In last week’s Market Letter, I suggested that the Wyckoff Wave would be backing up to the Creek. A successful back up would be an important last point of support (LPS) and the beginning of the markup phase.
This Tuesday, November 1st, the Wave reacted to point L. It then has rallied in a fairly unimpressive manner. Was the reaction to point L really a last point of support?
Before that discussion, let’s review gap openings and how they are treated in Wyckoff methodology.
Gap openings to the up side or to the down side are usually a result of either fear or greed that has developed since the previous day’s close. They are often driven by news and in many cases automatically corrected during the trading day.
Wyckoff students are taught to ignore the gap. In other words, the day’s price spread calculation in a stock or index does not start at the previous day’s close, but at the day’s opening. The gap is not included when the price spread and volume are analyzed to determine whether the days action was predominantly demand, supply, lack of demand or lack of supply. Unless we adhere to that rule we can totally misread the day’s market action.
With that in mind, let’s return to the reaction from point K. Last Friday, there was a gap opening to the down side and the subsequent action resulted in reduced spread and volume as the Wyckoff Wave rallied after the opening. This suggests a lack of demand.
On Monday, the Wyckoff Wave reacted on increased spread and decreased volume. This suggests a lack of demand. As the week went on, we would then expect to see reduced spread and volume as supply dried up when the Wyckoff Wave backed up to the creek. That didn’t happen.
On Tuesday, the Wyckoff Wave had a huge gap opening to the down side. In fact, it was the low for the day. It then rallied during the morning hours and, in the afternoon, reacted back to close near the days lows. Tuesday’s price spread was less than Monday’s, but by only 36 points. While arguments can be made that the day was dominated by supply, I would suggest it was a bit of a Mexican standoff. The real point is that whether or not supply or demand was present, supply was certainly not drying up. Based on that, it is very difficult to call point L a successful backup to the creek.
It appears as though demand was at least the temporary winner as the Wyckoff Wave rallied on both Wednesday and Thursday. So far, the rally has not been overly impressive. Wednesday gave us reduced spread and volume, suggesting a lack of demand. While spread and volume increased on Thursday, and the Wave closed near the top of its price spread, the relative volume was not particularly strong.
If there had been a successful backup and major last point of support, the Wyckoff Wave would have been expected to rally strongly and begin the markup phase. The poor quality of the rally was again demonstrated on Friday when the Wyckoff Wave experienced a gap opening to the down side, reacted to the day’s lows and rallied to close near the gap opening and the highs of the day. The day’s action, which was on reduced spread and volume, can be interpreted as a lack of supply. Again, like on Tuesday, some supply came in the early part of the day and then there was a long slow rally to the close. Therefore, an argument can be made that the day’s action may have been a lack of demand. I would suggest that the inability of the Wyckoff Wave to continue to rally strongly and attempt to return to the short term uptrend channel is a concern.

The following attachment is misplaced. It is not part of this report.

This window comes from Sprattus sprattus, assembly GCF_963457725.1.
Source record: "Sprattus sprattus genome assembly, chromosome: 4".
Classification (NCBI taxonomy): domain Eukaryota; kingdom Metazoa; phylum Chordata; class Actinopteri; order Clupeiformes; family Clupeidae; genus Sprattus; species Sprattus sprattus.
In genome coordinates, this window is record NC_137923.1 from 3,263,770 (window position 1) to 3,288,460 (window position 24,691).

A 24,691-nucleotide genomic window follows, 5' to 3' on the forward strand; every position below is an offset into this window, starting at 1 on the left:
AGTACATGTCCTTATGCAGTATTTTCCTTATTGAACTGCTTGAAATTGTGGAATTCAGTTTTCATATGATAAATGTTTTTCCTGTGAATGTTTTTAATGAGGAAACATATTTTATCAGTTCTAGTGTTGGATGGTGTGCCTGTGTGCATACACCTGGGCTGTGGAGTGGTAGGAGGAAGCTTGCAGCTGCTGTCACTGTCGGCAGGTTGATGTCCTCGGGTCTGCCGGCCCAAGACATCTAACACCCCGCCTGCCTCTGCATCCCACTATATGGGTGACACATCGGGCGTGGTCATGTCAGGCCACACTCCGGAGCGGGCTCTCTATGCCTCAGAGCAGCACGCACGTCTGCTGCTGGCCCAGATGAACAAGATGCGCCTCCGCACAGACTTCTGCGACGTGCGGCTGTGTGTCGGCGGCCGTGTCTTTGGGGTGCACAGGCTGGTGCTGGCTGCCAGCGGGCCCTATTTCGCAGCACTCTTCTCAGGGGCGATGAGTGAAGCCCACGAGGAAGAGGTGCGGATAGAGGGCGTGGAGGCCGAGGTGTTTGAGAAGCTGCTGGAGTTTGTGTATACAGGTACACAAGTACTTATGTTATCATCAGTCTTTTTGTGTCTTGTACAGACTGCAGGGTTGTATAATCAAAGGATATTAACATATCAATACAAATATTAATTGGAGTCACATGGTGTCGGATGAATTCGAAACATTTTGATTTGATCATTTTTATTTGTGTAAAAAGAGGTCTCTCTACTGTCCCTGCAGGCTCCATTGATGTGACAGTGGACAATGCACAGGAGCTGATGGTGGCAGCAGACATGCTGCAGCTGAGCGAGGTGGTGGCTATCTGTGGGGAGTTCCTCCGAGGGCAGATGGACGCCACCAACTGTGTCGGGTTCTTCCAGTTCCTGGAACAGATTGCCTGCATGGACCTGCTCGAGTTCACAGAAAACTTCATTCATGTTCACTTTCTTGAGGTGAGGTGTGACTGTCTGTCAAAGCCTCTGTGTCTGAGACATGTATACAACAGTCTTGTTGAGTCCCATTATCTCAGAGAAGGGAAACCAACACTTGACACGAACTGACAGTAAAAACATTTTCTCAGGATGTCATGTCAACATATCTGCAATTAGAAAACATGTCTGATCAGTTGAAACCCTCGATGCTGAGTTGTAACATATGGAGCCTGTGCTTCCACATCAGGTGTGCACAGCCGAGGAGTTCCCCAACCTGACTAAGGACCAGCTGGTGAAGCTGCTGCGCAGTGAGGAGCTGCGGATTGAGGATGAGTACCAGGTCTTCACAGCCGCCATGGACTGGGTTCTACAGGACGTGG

Notice that the rally to point K was unable to reach the supply line of the short term uptrend channel. If the Wyckoff Wave is unable to rally past point K and return to the short term uptrend channel, the creek jump may be doomed to failure. At the very least, the Wyckoff Wave will need to react back to the creek, this time on reduced spread and volume.
A review of the Trend Barometer shows there is a short-term negative divergence with the highs at point K on the Optimism – Pessimism Index. This suggests that the effort, as shown by O – P is not being matched by the Wyckoff Wave. While a strong rally next week can eliminate this, it is another reason to be a bit concerned. On a more positive note, the Technometer is in a neutral condition and the Force Index is trending upward.
If the Wyckoff Wave is unable to rally past point K and return to the short term uptrend channel, all is not lost for the Bulls. This gives the Wyckoff Wave a chance to once again back up to the creek and this time present a drying up of supply through reduce spread and volume.
The Bears may consider a failed test of point K a signal that the market will react strongly. I would suggest that the worst-case scenario would be a return to and continuation of the trading range. This would create another phase in the figure chart count.
What To Do?
This is a time to watch and let the Wyckoff Wave send us some more definitive signals on its future direction. Both Bulls and Bears should review their stop orders and make sure their trades do not get away from them if the market moves in the wrong direction.
Both the short term and intermediate term trends of the market are still up, but this may change in the coming week.